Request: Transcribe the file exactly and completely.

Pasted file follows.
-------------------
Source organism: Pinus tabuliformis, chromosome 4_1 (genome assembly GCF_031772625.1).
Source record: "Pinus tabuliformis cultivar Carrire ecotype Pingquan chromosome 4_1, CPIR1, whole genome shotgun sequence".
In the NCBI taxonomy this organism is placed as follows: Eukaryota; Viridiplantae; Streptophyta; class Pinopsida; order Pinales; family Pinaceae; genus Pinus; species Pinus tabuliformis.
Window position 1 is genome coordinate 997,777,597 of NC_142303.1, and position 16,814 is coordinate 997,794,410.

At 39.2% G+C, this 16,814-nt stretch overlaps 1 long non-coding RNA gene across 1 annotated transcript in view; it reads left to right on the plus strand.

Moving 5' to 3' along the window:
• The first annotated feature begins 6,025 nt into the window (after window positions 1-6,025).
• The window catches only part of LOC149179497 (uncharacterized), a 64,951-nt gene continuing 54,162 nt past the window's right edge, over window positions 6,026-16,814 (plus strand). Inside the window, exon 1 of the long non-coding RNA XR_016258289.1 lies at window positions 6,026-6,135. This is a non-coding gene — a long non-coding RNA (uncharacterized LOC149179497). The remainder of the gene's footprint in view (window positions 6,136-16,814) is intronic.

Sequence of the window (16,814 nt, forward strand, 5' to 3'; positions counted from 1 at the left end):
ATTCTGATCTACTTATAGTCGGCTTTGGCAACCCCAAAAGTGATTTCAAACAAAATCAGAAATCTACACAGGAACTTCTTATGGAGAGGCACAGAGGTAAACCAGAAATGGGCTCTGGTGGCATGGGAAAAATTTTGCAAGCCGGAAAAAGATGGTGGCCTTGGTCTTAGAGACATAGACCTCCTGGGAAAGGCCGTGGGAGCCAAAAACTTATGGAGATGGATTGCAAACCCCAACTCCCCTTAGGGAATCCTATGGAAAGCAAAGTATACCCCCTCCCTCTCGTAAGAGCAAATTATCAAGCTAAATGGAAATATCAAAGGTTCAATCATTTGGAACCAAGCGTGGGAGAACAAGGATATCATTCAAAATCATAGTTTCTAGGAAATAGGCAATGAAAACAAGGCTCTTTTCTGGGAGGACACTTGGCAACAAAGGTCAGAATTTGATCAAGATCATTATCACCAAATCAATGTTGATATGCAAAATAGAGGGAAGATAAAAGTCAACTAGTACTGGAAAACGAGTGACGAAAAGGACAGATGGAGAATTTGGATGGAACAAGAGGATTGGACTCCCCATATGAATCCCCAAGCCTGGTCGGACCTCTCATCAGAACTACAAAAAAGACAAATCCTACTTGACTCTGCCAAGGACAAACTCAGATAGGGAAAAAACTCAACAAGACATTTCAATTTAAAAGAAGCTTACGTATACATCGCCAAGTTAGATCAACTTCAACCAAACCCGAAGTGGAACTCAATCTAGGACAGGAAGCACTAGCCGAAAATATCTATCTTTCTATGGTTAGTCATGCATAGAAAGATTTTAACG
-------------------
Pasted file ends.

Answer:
Source organism: Pinus tabuliformis, chromosome 4_1 (genome assembly GCF_031772625.1).
Source record: "Pinus tabuliformis cultivar Carrire ecotype Pingquan chromosome 4_1, CPIR1, whole genome shotgun sequence".
In the NCBI taxonomy this organism is placed as follows: Eukaryota; Viridiplantae; Streptophyta; class Pinopsida; order Pinales; family Pinaceae; genus Pinus; species Pinus tabuliformis.
Window position 1 is genome coordinate 997,777,597 of NC_142303.1, and position 16,814 is coordinate 997,794,410.

At 39.2% G+C, this 16,814-nt stretch overlaps 1 long non-coding RNA gene across 1 annotated transcript in view; it reads left to right on the plus strand.

Moving 5' to 3' along the window:
• The first annotated feature begins 6,025 nt into the window (after window positions 1-6,025).
• The window catches only part of LOC149179497 (uncharacterized), a 64,951-nt gene continuing 54,162 nt past the window's right edge, over window positions 6,026-16,814 (plus strand). Inside the window, exon 1 of the long non-coding RNA XR_016258289.1 lies at window positions 6,026-6,135. This is a non-coding gene — a long non-coding RNA (uncharacterized LOC149179497). The remainder of the gene's footprint in view (window positions 6,136-16,814) is intronic.

Sequence of the window (16,814 nt, forward strand, 5' to 3'; positions counted from 1 at the left end):
ATTCTGATCTACTTATAGTCGGCTTTGGCAACCCCAAAAGTGATTTCAAACAAAATCAGAAATCTACACAGGAACTTCTTATGGAGAGGCACAGAGGTAAACCAGAAATGGGCTCTGGTGGCATGGGAAAAATTTTGCAAGCCGGAAAAAGATGGTGGCCTTGGTCTTAGAGACATAGACCTCCTGGGAAAGGCCGTGGGAGCCAAAAACTTATGGAGATGGATTGCAAACCCCAACTCCCCTTAGGGAATCCTATGGAAAGCAAAGTATACCCCCTCCCTCTCGTAAGAGCAAATTATCAAGCTAAATGGAAATATCAAAGGTTCAATCATTTGGAACCAAGCGTGGGAGAACAAGGATATCATTCAAAATCATAGTTTCTAGGAAATAGGCAATGAAAACAAGGCTCTTTTCTGGGAGGACACTTGGCAACAAAGGTCAGAATTTGATCAAGATCATTATCACCAAATCAATGTTGATATGCAAAATAGAGGGAAGATAAAAGTCAACTAGTACTGGAAAACGAGTGACGAAAAGGACAGATGGAGAATTTGGATGGAACAAGAGGATTGGACTCCCCATATGAATCCCCAAGCCTGGTCGGACCTCTCATCAGAACTACAAAAAAGACAAATCCTACTTGACTCTGCCAAGGACAAACTCAGATAGGGAAAAAACTCAACAAGACATTTCAATTTAAAAGAAGCTTACGTATACATCGCCAAGTTAGATCAACTTCAACCAAACCCGAAGTGGAACTCAATCTAGGACAGGAAGCACTAGCCGAAAATATCTATCTTTCTATGGTTAGTCATGCATAGAAAGATTTTAACG